My Turn:No fed bureaucracy needed for Alaska gas

Posted: Monday, August 20, 2001

BP, Exxon and Phillips have asked Alaska Sen. Frank Murkowski to submit a bill to the U.S. Senate to federalize Alaska's natural gas and negate our state's rights to develop our own gas project. Sen. Murkowski said he will schedule hearings before the Senate Energy and Natural Resources Committee chaired by Sen. Bingaman, (D) N.M.

At first glance, the bill seems to: 1) eliminate the Alaska-Canada Highway as the preferred route, 2) do away with the Alaska Natural Gas Transportation Act (ANGTA), a treaty with Canada signed into law in 1977 by then President Carter, and 3) give the oil companies and the federal government control of our gas.

More disastrous and threatening for Alaskans are the take-aways of individual and state's rights in regard to having any control over the development and routing of our gas. The bill could strip the power of Alaskans to decide on issues regarding the proposed pipeline. It could totally negate a vote of the Alaska people through any citizen initiative process.

The bill calls for the creation of a federal pipeline director and a massive new federal bureaucracy, all to be located in Washington D.C. The federal pipeline director will be in the Executive Office of the President. This bill gives this new pipeline czar control over Alaska's natural gas. The new office would have authority over all state of Alaska and federal agencies. It is a bureaucratic seizure of power, calling for an almost emergency like centralization of economic and political power.

The bill limits judicial and court's rights. The federal legislative branch should not be allowed to usurp the delegated statuary powers of the federal judicial branch of government in order to grab Alaska's gas.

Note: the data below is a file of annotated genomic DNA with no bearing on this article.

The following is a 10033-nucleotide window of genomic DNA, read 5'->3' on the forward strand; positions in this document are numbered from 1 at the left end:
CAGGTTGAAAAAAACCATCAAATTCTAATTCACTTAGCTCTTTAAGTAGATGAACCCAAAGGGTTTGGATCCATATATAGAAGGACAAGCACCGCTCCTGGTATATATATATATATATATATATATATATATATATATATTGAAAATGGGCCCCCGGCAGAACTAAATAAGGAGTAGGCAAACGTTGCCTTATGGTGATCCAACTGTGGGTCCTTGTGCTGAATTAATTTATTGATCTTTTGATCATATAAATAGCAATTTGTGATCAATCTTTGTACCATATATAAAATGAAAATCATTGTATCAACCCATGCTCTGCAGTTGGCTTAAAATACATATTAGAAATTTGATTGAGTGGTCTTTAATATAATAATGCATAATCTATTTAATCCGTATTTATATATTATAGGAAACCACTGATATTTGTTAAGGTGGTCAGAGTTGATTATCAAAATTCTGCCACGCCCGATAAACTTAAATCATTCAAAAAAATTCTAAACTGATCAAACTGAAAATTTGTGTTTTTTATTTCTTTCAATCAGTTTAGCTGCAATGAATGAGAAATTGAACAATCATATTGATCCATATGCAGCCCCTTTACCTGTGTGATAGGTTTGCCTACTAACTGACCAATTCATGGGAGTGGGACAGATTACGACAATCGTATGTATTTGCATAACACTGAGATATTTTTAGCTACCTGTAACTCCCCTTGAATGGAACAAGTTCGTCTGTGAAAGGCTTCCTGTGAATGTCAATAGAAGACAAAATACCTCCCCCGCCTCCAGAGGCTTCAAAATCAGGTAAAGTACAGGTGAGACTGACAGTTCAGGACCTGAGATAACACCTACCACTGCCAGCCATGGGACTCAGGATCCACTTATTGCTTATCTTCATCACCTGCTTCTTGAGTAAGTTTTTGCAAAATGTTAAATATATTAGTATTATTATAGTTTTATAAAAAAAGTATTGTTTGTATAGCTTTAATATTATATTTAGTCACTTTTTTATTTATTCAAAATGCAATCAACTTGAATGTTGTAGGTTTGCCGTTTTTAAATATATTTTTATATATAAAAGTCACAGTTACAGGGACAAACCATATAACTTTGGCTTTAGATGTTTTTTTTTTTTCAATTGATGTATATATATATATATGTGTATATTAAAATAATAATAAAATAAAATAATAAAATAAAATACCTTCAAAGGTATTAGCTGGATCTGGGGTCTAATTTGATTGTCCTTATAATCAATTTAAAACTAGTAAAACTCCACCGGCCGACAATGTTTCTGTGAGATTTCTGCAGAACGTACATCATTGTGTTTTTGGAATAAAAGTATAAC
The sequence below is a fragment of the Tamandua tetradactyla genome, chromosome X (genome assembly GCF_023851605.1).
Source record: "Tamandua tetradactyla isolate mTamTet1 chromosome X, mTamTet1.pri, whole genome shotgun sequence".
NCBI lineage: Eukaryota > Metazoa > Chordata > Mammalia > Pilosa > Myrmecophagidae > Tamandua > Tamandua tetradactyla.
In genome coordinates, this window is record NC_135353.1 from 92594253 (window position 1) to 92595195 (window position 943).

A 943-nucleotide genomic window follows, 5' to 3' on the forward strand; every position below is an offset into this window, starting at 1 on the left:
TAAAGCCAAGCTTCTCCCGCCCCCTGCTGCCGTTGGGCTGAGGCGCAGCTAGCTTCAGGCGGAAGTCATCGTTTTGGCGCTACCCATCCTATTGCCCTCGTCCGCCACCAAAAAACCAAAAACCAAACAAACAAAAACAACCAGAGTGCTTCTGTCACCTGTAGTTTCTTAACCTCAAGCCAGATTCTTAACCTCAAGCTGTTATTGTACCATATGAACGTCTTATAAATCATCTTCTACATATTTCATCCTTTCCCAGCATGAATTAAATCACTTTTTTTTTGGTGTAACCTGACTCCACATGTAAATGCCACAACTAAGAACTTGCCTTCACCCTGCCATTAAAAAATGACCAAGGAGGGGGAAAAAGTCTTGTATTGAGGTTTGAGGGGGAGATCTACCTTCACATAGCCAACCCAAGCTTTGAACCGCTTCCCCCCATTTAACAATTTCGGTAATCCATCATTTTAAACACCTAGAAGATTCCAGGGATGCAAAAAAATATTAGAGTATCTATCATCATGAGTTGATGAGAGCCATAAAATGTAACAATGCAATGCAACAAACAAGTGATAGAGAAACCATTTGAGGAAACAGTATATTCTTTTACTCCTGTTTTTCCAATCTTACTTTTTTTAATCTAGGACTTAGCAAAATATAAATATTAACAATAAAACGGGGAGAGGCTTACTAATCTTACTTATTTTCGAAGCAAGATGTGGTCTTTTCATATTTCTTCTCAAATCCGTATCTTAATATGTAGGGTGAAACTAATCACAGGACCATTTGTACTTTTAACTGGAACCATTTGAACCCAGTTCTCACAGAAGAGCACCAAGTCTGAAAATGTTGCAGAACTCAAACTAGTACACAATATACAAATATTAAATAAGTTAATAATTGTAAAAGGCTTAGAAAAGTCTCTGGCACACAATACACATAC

The proposed bill limits tribal sovereignty rights. Tribal governments would not be able to coordinate directly, but would have to go through the office of the new federal pipeline director who would have authority over the tribal governments and natural gas.

Environmental rights are trashed in this new bill. The bill could speed up and bypass all existing federal and state environmental agencies, laws and existing permitting procedures. This is totally unfair to the two companies, Foothills Pipeline and Yukon Pacific Corp., who have played by the existing rules in obtaining their environmental and legal permits over the course of the last 10 years.

The words Valdez and LNG are not even in the bill. Nowhere in the proposed legislation is there any mention of an All-Alaska route. This bill does not provide in-state gas for Alaskans, does not provide the most jobs for Alaskans and certainly does not give the maximum revenues to the state of Alaska. Any percentage of state ownership-investment, over and above the lawful 12 1/2 percent royalty the state is entitled to, in an all-Alaska gas line to Valdez, maximizes state revenues over other proposed projects. Sen. Murkowski's bill does not even mention jobs, revenues or gas for Alaskans.

This is not federal gas. This is Alaska's gas. Alaska's pipeline is not a federal pipeline. It is a state pipeline. We do not need federal interference of any kind. This bill even references gas routes through the Continental Shelf. Alaska's Legislature has wisely passed a state law deleting the Beaufort Sea as a gas route. This bill belongs in the nearest trash can, not in any federal hearings.

I hope Sen. Murkowski looks at this legislation in depth. Every Alaskan should read this proposed bill.

When all is said and done, this gas issue is going to make or break a few political careers. More importantly, it may well make or break Alaska's future.

Scott Heyworth chairs the Citizens Initiative for the All-Alaska Gasline based in Anchorage.

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